About reaching out for your full potential

One of the reasons for starting a project like this, with its focus on understanding and optimizing our practice processes, was the idea that potentially we can develop much faster than we normally do. As an example, I often feel that I play far better when I, unprepared, demonstrate a segment to my students than if I had begun to “normally” practise the same music.

So once in a while, we are able to skip stages in the process. Likewise, there are individuals who are obviously able to progress very quickly and learn things in an incredibly short time – what we call musical “prodigies”.

There are probably two ways to consider these exceptional cases:

1) They are basically constituted in a different way than the rest of us.

2) They have the same starting point as the rest of us, but have – either by their own or others’ help – been able to remove some learning barriers that we all share.

I find it fruitful to investigate whether or not 2) could be the case. Not only because of my above-mentioned experience, but also because I have often encountered students who suddenly develop very quickly. It is not hard to imagine that if these developmental leaps were the rule instead of the exception, most musicians would be able to go very far.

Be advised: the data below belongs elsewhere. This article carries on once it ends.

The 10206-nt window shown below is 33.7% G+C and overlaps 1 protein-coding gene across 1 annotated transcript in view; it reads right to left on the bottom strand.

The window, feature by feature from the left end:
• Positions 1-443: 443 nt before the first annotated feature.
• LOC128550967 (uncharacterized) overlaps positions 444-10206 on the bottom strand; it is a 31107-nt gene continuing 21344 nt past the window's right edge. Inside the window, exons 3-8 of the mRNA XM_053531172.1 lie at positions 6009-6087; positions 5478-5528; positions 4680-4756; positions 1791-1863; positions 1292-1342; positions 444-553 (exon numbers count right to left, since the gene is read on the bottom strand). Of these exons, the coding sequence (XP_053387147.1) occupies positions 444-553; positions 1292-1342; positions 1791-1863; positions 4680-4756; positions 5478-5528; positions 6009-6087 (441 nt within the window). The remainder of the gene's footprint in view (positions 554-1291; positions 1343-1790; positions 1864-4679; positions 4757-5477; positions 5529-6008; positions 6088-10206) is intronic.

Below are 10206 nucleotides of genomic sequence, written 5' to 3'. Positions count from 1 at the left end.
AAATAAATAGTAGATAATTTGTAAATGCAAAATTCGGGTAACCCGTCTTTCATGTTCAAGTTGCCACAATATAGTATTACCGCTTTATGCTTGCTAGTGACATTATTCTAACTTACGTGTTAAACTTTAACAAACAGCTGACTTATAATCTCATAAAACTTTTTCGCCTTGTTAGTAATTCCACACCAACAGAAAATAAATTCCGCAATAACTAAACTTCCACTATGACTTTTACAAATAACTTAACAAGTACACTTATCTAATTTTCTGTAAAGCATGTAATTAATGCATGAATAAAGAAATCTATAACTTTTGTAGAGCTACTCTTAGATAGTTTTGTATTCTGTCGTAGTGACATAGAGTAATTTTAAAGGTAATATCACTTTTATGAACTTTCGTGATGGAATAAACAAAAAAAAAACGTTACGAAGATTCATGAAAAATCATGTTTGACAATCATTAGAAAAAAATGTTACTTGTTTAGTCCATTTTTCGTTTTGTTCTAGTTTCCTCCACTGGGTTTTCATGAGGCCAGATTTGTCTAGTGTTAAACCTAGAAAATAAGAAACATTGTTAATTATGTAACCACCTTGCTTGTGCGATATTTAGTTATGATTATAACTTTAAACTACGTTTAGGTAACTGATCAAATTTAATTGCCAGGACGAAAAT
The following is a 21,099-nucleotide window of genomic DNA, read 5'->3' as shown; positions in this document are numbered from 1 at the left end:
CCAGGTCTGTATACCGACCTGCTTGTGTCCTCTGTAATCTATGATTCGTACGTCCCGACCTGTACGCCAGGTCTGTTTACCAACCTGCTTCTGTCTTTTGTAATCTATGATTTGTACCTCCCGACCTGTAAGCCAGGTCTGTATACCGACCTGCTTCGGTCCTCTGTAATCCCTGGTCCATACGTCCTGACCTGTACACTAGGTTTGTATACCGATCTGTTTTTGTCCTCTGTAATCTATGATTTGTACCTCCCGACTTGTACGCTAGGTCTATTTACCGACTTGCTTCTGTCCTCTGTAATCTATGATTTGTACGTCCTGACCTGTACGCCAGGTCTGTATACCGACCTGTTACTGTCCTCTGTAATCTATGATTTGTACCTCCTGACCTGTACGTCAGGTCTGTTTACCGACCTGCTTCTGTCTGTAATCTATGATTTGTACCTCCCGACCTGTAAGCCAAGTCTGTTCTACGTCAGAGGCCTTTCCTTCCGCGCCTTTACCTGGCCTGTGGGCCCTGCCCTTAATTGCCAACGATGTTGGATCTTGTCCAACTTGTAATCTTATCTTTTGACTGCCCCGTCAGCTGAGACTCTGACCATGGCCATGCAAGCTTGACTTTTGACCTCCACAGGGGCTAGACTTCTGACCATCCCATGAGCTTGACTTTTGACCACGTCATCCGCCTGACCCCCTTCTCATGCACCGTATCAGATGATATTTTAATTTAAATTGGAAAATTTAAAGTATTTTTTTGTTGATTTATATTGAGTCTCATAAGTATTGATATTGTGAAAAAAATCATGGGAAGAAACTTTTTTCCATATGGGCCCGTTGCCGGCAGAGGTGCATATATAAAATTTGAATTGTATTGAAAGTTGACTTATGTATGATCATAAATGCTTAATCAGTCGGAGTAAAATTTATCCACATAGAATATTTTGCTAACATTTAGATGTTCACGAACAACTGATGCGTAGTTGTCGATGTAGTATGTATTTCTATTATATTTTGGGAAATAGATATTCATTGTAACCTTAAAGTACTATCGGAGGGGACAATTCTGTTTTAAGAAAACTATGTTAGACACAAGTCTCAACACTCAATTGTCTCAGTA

So maybe one could discover these barriers by setting up a mirror in front of our own practice? I was enthusiastic about it.

Basically, my experience turned out to be, as I mentioned earlier, that I quickly accelerated my learning process, simply by setting up a camera. (See About recording yourself) Likewise, another effect, which has an important potential for me, is to increase my awareness towards the end result. (See About tickling yourself)

Here it is appropriate to spend a little time on why it is really desirable to speed up the process of learning a musical work. For other art forms – especially those who create new art works – it’s almost absurd to imagine that it could be quality parameter in itself to finish quickly.

But as musicians, we have to deal with large amounts of music in order to be able to get a performing or teaching career:

As a performing artist, with the exception of some international stars, you have to be a part of many different projects, as the market is not big enough to play the same works over a long period of time. Typically, you have two to three concerts with the same works, and then you have to learn something new (realistically, you have to work simultaneously on many musical pieces at the same time). Accordingly, the sooner you can learn things, the more different professional constellations you have the opportunity to participate in.

As a teacher, you have to be able to demonstrate part elements of the work you teach. The amount of piano repertoire is absolutely incredible, so if you have to spend a lot of time preparing each lesson, basically you can’t have so many students.

Therefore, one should therefore expect, that the musicians who are able to learn quickly, also do well professionally. And this is certainly the case. The problem is that we have an unfortunate tendency to assume that our preconditions for learning are constant – that some individuals are “better” learners I hope this premise has been challenged with this project.

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